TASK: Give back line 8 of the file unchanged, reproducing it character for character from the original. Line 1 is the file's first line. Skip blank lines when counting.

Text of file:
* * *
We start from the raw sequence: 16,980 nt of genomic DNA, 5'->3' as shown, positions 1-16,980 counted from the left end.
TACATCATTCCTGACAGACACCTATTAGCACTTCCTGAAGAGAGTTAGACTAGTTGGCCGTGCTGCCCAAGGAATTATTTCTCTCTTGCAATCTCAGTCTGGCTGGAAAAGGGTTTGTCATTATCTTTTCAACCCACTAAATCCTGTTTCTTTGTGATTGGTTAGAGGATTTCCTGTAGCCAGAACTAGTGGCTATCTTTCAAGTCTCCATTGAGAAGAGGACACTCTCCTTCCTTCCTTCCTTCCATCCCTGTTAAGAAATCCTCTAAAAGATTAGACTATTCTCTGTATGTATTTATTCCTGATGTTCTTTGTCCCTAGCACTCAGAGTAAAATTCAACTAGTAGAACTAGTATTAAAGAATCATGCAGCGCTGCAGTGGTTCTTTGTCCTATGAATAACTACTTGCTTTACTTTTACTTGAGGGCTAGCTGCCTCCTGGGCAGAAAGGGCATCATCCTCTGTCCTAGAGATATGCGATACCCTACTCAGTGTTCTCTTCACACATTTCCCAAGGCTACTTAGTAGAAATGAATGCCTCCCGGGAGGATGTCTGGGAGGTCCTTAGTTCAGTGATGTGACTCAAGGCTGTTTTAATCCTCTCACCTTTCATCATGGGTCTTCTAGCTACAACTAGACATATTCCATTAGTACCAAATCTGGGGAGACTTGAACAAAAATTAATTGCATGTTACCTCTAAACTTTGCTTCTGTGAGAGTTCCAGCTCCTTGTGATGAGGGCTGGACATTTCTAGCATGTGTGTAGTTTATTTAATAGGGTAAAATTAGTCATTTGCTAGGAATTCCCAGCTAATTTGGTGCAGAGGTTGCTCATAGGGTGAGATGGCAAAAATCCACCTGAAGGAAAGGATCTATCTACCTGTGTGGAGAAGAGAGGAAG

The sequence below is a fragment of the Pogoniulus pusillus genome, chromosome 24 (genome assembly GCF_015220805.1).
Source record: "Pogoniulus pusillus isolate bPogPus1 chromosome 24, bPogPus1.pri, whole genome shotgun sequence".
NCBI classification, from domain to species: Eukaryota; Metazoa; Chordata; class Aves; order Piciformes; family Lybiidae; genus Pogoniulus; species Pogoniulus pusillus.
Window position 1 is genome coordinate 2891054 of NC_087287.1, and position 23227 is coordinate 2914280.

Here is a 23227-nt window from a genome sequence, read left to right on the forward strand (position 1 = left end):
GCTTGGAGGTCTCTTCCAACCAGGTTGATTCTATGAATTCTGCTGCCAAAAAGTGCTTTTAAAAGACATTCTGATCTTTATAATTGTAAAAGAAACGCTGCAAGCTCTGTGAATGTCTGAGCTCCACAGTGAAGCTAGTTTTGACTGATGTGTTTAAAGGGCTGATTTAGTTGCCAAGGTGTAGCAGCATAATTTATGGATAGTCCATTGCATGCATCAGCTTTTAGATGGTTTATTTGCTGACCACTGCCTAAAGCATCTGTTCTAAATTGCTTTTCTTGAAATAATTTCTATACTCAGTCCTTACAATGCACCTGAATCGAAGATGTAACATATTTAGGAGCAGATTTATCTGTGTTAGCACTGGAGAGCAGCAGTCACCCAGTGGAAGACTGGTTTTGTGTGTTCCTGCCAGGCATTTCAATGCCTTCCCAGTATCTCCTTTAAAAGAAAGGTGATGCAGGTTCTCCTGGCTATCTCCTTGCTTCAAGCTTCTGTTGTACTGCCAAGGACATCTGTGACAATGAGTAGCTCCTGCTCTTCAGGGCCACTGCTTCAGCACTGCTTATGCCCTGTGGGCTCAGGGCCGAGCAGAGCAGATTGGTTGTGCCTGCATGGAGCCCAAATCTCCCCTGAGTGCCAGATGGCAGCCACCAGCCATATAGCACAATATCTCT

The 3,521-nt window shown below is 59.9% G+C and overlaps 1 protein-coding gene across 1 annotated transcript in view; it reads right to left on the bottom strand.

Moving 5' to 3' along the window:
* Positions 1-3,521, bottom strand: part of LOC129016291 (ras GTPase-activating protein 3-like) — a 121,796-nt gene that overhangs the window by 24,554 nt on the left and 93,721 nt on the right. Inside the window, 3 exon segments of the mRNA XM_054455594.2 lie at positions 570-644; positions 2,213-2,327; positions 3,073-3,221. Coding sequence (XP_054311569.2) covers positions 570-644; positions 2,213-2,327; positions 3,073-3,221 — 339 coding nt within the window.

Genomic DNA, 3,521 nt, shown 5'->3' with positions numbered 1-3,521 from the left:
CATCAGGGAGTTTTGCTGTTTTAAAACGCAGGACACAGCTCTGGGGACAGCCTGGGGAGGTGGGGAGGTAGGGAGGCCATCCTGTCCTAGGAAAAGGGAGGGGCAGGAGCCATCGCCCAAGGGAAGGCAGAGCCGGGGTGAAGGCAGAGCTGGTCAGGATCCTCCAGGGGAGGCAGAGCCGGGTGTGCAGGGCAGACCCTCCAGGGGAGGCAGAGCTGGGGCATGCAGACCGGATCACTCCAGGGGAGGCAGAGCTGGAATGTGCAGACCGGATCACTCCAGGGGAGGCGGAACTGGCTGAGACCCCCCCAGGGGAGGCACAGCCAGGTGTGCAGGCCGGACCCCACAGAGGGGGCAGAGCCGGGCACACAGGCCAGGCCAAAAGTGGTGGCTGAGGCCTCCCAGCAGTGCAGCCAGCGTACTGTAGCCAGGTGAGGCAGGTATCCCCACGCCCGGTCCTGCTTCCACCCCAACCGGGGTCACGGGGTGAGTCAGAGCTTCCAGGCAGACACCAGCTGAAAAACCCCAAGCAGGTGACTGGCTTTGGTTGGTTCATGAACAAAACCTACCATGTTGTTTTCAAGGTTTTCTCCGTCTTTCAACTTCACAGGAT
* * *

GCTTGGAGGTCTCTTCCAACCAGGTTGATTCTATGAATTCTGCTGCCAAAAAGTGCTTTTAAAAGACATTCTGATCTTTATAATTGTAAAAGAAACGCTGCAAGCTCTGTGAATGTCTGAGCTCCACAGTGAAGCTAGTTTTGACTGATGTGTTTAAAGGGCTGATTTAGTTGCCAAGGTGTAGCAGCATAATTTATGGATAGTCCATTGCATGCATCAGCTTTTAGATGGTTTATTTGCTGACCACTGCCTAAAGCATCTGTTCTAAATTGCTTTTCTTGAAATAATTTCTATACTCAGTCCTTACAATGCACCTGAATCGAAGATGTAACATATTTAGGAGCAGATTTATCTGTGTTAGCACTGGAGAGCAGCAGTCACCCAGTGGAAGACTGGTTTTGTGTGTTCCTGCCAGGCATTTCAATGCCTTCCCAGTATCTCCTTTAAAAGAAAGGTGATGCAGGTTCTCCTGGCTATCTCCTTGCTTCAAGCTTCTGTTGTACTGCCAAGGACATCTGTGACAATGAGTAGCTCCTGCTCTTCAGGGCCACTGCTTCAGCACTGCTTATGCCCTGTGGGCTCAGGGCCGAGCAGAGCAGATTGGTTGTGCCTGCATGGAGCCCAAATCTCCCCTGAGTGCCAGATGGCAGCCACCAGCCATATAGCACAATATCTCT